In next week’s Portion Hashem tells Moshe He is bringing these plagues: ULEMA’AN TESAPPER BE’OZNEY VINCHA UVEN BINCHA, “And so that you will relate in the ears of your son and your son’s son…”. (Ex. 10,2) Hence we see two reasons for all the plagues; to show the Egyptians the might of Hashem, but also to convince the Israelites and future generations.

We Jews know our history but we have to be convinced that Hashem is the One who actually made us a nation and sees that we survive. So that we never forget, we have many Mitzvot in which we are reminded ZECHER LEYETZIAT MITZRAYIM. Most of our holidays are also observed as a reminder of this great historical event in our history.

Dvar Torah Parshat VaEra 5771 2011

In mentioning the genealogy of Moshe and Aharon the Torah says: HU AHARON UMOSHE, “This was Aharon and Moshe to whom Hashem said, ‘Take the Children of Israel out of Egypt…’ ”. (Ex. 6,26)

Rashi comments, quoting the Mechilta, that there are times when Aharon is mentioned before Moshe and there are times when Moshe is mentioned first. This is to tell you that they were both equal. On what is this explanation based?

Rabbi Chaim, Rabbi Soloveitchik’s grandfather, says when appearing before Pharaoh, Aharon did the talking and when Hashem communicated with them He spoke to Moshe.

In the verse quoted above Hashem is speaking, yet Aharon is mentioned first. In the very next verse the Torah says: HEM HAMEDABRIM, “They are the ones who spoke to Pharaoh…”. Yet here Moshe is mentioned first. Since Aharon is mentioned first when Hashem is speaking and Moshe is mentioned first when they are speaking to Pharaoh, hence this indicates that they are both equal.

Dvar Torah Parshat Va’era 5770 2009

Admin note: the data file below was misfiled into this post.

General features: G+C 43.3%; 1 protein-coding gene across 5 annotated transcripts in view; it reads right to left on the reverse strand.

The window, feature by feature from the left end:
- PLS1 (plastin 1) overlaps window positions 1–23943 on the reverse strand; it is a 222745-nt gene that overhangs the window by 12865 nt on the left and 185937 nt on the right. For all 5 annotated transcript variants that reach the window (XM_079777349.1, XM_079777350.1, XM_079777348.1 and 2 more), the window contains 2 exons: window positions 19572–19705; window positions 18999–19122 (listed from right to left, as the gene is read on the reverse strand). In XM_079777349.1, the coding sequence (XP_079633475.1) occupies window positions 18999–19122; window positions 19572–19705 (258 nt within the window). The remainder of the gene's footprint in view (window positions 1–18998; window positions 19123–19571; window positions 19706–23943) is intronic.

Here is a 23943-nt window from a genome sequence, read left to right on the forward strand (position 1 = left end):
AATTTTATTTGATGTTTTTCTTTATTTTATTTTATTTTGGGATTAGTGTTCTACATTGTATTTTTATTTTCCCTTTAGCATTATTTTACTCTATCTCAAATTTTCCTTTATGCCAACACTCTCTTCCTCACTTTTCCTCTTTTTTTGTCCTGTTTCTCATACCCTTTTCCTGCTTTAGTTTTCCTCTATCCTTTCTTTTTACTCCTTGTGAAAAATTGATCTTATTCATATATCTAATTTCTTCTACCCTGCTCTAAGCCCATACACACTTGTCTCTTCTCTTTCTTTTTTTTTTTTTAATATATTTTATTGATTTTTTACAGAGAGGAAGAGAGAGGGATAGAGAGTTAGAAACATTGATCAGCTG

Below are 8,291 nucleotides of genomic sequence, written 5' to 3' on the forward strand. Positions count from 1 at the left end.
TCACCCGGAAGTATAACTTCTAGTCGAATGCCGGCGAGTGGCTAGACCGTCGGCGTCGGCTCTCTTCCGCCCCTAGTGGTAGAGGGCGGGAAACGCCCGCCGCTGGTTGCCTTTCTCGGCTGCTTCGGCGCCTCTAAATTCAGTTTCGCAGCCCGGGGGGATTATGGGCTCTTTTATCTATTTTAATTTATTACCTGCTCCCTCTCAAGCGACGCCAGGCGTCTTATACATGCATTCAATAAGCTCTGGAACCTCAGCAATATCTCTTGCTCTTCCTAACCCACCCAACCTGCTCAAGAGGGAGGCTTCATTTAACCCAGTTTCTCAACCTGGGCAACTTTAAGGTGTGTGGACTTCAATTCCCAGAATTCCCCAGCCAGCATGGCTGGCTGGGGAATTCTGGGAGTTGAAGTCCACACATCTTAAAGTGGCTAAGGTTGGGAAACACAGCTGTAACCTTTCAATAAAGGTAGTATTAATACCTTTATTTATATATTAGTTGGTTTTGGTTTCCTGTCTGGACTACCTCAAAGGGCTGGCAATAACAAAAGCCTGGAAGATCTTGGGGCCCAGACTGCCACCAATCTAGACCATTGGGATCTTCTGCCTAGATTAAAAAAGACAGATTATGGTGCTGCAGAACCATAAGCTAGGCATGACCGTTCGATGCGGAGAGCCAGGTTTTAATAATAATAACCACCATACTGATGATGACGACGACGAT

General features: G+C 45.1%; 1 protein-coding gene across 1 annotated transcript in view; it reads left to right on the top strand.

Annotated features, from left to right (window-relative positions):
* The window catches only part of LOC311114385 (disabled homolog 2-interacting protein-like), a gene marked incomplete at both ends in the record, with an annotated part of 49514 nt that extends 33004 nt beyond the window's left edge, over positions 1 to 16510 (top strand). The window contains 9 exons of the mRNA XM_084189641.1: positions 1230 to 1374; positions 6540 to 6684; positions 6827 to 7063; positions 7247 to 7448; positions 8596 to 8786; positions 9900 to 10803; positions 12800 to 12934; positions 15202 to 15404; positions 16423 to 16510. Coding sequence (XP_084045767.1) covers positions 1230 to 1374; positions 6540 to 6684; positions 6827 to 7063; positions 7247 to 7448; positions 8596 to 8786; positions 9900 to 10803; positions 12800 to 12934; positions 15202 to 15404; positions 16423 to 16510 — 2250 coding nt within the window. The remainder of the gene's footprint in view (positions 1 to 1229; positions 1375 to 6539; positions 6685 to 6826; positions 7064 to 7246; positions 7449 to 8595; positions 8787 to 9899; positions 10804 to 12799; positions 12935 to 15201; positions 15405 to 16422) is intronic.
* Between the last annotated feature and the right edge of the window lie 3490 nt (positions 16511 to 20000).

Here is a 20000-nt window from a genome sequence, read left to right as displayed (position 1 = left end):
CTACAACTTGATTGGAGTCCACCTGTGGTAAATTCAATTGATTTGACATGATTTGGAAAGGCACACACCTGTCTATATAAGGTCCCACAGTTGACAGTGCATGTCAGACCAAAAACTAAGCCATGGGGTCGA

We read again this Shabbat the promise by Hashem that the land of Israel will be given to our people. The expression used is that it will be given to us as a MORASHAH, (Ex. 6,8) which translated means “a heritage”. This same terminology is used in another context, when we are given the Torah by Hashem. We are told the Torah is given to us: MORASHAH KEHILAT YAAKOV, “…as a heritage of the Congregation of Jacob.” (Deut. 33,4)

The term MORASHAH or heritage is used in connection with two gifts given to the Jewish people by Hashem. If one looks up the meaning of heritage in a dictionary he will find it means something that is transmitted by a predecessor to an heir. In other words it is an inheritance.

The Hebrew word for inheritance is YERUSHAH. The word used here is MORASHAH. The former means something you get. The latter implies something you give.

That is what we are told in connection with the Land of Israel and with the Torah. We get it as an inheritance from previous generations but we must in turn be prepared to give it over to the coming generations. Both of these two great gifts we get from our fathers but we must do our utmost to give them over to our children.